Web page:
Where did you study abroad? What was your big takeaway from studying abroad and do you think it was worth it?

I studied abroad just in the summer in Madrid. I wanted to go because I wanted to finally work on my Spanish. I’ve been studying Spanish since fourth grade. I went to live with a host family. I thought studying abroad was worth it so I could study another culture, feel more comfortable with the language, and learn to be on my own. It was terrifying at first but I learned a lot and I’m really glad I went.

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You are the president of NYU Zeta Tau Alpha (ZTA). What does being president of a sorority mean and what do your presidential duties entail?

The actual title and duties are to make sure that everyone is satisfied with their overall Zeta experience and to make sure all the positions are doing their job. The better everyone else is doing their job, the less I actually have to do.

I have to be the liaison between our chapter and the fraternity sorority life community at New York University, the U.S. office, and the international office. I go to meetings with all the other Greek presidents and with the fraternity sorority life directors, and make sure we are meeting deadlines and filling out the proper paperwork. I oversee the positions on the executive council – there are nine other positions. I make sure they do their job, that events and recruitments are going well, and that everything is going according to plan. I oversee a lot and meet with many people. I probably send and receive 50 emails a day and 150 text messages a day about Zeta.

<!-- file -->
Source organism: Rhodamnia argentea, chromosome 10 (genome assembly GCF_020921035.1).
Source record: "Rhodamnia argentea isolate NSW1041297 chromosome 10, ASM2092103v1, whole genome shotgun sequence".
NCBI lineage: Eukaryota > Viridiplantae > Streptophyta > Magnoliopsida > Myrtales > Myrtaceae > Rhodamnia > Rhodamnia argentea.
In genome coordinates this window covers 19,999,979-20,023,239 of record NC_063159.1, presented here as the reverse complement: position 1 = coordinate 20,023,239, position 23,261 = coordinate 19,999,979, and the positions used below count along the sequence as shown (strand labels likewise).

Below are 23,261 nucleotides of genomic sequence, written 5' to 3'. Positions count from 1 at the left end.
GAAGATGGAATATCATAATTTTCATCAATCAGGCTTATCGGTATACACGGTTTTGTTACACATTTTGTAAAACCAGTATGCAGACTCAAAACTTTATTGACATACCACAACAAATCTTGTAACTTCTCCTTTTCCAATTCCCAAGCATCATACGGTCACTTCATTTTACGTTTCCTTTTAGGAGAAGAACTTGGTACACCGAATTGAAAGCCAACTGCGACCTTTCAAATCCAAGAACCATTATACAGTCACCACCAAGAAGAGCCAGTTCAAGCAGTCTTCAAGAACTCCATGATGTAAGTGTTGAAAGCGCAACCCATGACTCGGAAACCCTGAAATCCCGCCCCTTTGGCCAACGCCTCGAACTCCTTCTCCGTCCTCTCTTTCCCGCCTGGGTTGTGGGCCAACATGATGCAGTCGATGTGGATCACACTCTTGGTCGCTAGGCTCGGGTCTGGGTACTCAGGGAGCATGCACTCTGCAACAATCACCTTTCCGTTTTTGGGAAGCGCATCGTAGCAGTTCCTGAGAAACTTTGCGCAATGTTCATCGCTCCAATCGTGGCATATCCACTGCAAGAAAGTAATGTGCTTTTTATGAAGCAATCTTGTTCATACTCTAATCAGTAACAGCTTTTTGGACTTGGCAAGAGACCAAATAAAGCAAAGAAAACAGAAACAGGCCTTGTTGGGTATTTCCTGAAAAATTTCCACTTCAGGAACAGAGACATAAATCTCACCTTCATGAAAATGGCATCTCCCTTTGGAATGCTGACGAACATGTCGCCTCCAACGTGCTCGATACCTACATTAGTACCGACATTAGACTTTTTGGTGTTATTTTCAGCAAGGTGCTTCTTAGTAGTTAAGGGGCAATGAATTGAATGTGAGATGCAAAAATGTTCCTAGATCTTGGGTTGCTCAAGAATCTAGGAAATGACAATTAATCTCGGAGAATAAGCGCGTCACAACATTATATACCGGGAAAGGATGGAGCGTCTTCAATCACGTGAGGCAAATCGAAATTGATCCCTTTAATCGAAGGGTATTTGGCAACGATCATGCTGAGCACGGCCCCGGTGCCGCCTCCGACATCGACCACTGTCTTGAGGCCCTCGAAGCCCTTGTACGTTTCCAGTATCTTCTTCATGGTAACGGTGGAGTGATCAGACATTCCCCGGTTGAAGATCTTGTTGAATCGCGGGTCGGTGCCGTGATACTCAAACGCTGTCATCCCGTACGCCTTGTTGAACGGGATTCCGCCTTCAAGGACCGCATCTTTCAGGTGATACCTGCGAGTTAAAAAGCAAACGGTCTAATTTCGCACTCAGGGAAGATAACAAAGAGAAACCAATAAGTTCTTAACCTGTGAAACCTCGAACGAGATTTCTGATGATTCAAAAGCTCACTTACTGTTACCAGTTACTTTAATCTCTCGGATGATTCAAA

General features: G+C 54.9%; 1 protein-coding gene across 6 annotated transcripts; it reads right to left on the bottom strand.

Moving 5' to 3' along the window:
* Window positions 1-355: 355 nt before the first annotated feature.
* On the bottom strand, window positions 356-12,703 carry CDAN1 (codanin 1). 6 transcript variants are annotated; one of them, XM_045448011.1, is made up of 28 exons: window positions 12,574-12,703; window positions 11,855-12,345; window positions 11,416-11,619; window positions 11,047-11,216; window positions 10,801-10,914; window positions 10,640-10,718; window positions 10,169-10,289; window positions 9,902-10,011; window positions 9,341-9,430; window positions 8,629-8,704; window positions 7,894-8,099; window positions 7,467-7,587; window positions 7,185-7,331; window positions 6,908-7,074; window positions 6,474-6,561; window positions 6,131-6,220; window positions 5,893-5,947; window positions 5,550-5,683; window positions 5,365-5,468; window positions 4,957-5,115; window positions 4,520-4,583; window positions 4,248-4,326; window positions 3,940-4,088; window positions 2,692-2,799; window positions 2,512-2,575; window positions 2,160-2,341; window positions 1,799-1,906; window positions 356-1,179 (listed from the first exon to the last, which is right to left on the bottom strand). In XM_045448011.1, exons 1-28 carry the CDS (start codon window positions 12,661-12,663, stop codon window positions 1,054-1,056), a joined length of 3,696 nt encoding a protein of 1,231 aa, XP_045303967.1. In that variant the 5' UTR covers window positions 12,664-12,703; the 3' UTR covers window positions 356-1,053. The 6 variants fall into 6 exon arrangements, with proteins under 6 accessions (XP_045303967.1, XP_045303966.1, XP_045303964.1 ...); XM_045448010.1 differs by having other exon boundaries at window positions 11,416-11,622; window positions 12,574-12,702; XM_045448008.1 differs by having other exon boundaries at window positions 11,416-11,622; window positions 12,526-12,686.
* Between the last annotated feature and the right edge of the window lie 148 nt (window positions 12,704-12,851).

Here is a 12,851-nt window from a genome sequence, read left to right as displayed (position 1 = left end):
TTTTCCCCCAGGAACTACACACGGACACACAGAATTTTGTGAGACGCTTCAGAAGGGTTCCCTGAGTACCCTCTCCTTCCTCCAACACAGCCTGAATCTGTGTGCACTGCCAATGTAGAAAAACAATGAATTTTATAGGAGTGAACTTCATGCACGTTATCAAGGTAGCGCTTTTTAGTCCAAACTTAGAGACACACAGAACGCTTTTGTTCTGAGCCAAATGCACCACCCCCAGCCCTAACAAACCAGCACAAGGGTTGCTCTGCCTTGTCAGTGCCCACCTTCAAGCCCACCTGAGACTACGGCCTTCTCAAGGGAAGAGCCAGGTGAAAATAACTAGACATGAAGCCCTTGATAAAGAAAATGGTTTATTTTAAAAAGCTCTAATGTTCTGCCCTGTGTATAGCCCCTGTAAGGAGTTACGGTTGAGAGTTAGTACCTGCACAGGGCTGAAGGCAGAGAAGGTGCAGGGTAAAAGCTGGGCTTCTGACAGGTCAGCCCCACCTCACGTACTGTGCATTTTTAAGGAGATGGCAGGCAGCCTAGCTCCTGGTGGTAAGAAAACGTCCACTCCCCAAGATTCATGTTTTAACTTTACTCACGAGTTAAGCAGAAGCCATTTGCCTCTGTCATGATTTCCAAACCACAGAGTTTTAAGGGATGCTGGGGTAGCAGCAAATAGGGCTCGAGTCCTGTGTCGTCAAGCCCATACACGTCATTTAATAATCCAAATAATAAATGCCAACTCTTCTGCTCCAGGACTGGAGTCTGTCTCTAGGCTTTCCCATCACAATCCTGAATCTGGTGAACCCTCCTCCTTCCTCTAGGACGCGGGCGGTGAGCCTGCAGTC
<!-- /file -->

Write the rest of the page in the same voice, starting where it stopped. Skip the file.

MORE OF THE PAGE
What was the process of rushing like and how did you choose which sororities to rush for?

My process was actually a little bit different because I was part of the Alpha pledge class so we founded the organization on campus. I really wanted to be in Greek life. I went to a bunch of different meetings on campus during welcome week and talked to a couple of different organizations.

I missed the deadline for recruitment my freshman year, but then Zeta recruited after formal recruitment. I went to check Zeta out and attended some of their events and I loved the idea of being able to start an organization from the ground up. It was nice to come in without any preconceived notions and reputation. It was hard because there were 90 people originally in our pledge class, but it was nice to be able to make the organization what we wanted it to be.

How do you become president of a sorority?

Since we’re a new chapter, we don’t do direct elections for four years, so the way that we do it is that we first elect a slate committee. Each grade elects a representative for their slate committee. You apply for a position and list your qualifications and interview, and then they pick who gets the positions. It’s a long process.